If you're wondering why Microsoft is taking so long to release Windows XP Service Pack 2 (SP2), wonder no more. The company is working to back-port various Longhorn security technologies to SP2, providing a middle ground between XP's default security functionality and the security features that will be available in Longhorn.
   Code-named Springboard, the new security features include an updated version of the Internet Connection Firewall (ICF), which Microsoft will leave on by default and which adds outbound scanning capabilities and other features previously found only in the Microsoft Internet Security and Acceleration (ISA) Server 2000 enterprise server product. Springboard also includes a new version of Windows Update and new memory-management code for defeating common buffer-overrun attacks.
   Microsoft's SP2 schedule came under fire this past summer when the company quietly revealed that the release won't ship until the first half of 2004 (the company had told me earlier that it would release SP2 by late 2003). Microsoft released SP1 less than a year after XP's initial release, a schedule that most customers were comfortable with. But delaying SP2 until the first half of 2004 would create an 18-month gap between service packs, an interminable amount of time given the vast number of security patches and other bug fixes that Microsoft has released in the interim. Many of Microsoft's customers continue to avoid installing hot fixes and other updates, waiting instead for service packs, which collect those updates into one installable unit.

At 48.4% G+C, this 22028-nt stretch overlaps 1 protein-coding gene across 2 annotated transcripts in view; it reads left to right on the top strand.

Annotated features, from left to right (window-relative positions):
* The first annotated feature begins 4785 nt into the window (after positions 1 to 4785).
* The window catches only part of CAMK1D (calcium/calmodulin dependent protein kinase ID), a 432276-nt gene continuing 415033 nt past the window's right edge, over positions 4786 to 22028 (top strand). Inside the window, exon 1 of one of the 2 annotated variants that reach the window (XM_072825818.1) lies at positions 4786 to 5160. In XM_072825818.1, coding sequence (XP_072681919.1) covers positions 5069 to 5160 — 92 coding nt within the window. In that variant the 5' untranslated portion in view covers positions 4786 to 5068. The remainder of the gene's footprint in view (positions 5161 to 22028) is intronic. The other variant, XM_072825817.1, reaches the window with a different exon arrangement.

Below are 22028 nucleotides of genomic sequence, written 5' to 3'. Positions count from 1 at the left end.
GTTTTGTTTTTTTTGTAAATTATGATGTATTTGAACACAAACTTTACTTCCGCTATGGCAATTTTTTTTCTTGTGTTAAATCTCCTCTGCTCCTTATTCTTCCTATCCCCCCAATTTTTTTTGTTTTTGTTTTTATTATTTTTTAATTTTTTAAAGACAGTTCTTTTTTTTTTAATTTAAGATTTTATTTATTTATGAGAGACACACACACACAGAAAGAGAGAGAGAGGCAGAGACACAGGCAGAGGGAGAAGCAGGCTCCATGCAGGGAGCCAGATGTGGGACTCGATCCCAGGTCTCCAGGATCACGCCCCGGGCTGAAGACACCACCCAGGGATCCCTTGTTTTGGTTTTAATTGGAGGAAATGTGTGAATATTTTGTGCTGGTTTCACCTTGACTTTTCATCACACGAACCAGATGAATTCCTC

Including Springboard in SP2, however, requires a lot more testing time. Sources close to the company tell me that beta testers should soon get their hands on an XP SP2 beta version that includes the new security technologies; earlier betas didn't include any of this code. The Springboard technologies also will be available for Windows Server 2003 customers in that OS's first service pack, Microsoft says.